Generally, for the Quizzes created in LMS, we have seen far superior and usable reporting but for SCORM based quizzes, the reporting doesn’t go that far or isn’t that usable especially from the non-technical user’s perspective. And it often leads to dissatisfaction among the LMS customers, because they expect LMS to provide same usable reports, regardless of whether they are using SCORM or using built in quiz in LMS.

At EduBrite we created a mechanism based on data mining to provide same reporting for SCORM quizzes as what is available for quizzes directly built in LMS. But this feature is experimental and isn’t full proof yet to cover all scenarios, especially considering wide variety of authoring tools and few areas where SCORM specification leaves things open to implementations.

In this article I will first describe technical challenge in reporting for SCORM based quizzes, and that would explain the differences and limitation you will find when you use then in any LMS. I will also explain how EduBrite tried to solve it (although not with full perfection), and (few) shortcomings in our solution.

To set the context for remainder of this article, lets look at an example of a very commonly seen multiple-choice quiz question.


What is 10+2


  • 10
  • 11
  • 12
  • 13


Design time

First let’s look at the design time (authoring time) difference from the data awareness point, and by design time, I mean until this question is attempted by a user. When you create the quiz/question in LMS, it knows everything about it, like question id (internally assigned by LMS), question type, question statement, choices, correct answer. But when you create the same question in SCORM, and upload the package (zip) in LMS, LMS knows nothing about this question. What you packaged inside the SCORM zip file is completely opaque to the LMS, except for the manifest, which only describes SCO you have inside the package.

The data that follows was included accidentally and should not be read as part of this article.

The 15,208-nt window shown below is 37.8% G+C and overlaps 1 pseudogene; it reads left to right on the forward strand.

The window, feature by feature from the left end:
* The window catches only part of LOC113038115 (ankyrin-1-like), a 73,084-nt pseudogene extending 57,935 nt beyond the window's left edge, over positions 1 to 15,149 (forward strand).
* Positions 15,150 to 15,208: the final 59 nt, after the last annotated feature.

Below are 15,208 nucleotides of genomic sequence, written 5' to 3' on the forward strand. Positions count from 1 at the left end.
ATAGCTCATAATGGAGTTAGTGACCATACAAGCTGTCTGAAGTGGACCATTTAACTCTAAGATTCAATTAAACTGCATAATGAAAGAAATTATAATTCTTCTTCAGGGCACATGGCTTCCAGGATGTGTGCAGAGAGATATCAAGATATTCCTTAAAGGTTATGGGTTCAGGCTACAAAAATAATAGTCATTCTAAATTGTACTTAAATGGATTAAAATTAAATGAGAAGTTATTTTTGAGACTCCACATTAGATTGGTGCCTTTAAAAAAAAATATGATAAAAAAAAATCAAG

Let’s look at what data points LMS can get in both cases, when a student attempts the question.

A. LMS Quiz

When you use built in authoring of LMS, it is able to capture student’s answers to this question and link it to the already known question id in the LMS.

Consider that student picked up a correct answer 12 (3rd choice). LMS would immediately know that out of the four available choices, user has picked 3rd choice which was correct, when was the question attempted, how much time the user spent on the question and what should be the score for this attempt.

If the above question is attempted multiple times, by multiple students, LMS can provide an Item Analysis report about difficulty level of the question, e.g.


LMS can also provide a report to show student’s attempt and full context of the answers they selected.



Now if we were using SCORM, lets see how the situation changes. When student submits the response to the question, SCORM will send a set of data elements known as interactions in specification. For example SCORM might send something like this to the LMS –

cmi.interactions.0.id – Q1
cmi.interactions.0.type - choice
cmi.interactions.n.learner_response - 12
cmi.interactions.n.correct_responses._count - 1
cmi.interactions.n.correct_responses.0.pattern - 12
cmi.interactions.n.result – correct (we have seen variations like correct/incorrect or 1/0 in content produced in different authoring tools)
cmi.interactions.n.weighting – 1 (commonly interpreted as score or relative score w.r.t. total score)
cmi.interactions.n.timestamp – 114-01-04T21:23:37 (interaction time)
cmi.interactions.2.latency - PT00H00M02S (time spent on this interaction)

So upon receiving this data set, LMS becomes aware of this question for the first time in its lifecycle. It knows the question ID, the type of question, what was student’s response, what is the correct response, whether the student’s response was correct or incorrect, score, time of the attempt and time spent on the attempt.

Important things that LMS doesn’t know yet, which was available when question was built in LMS are –

  • What exactly was the question (statement)?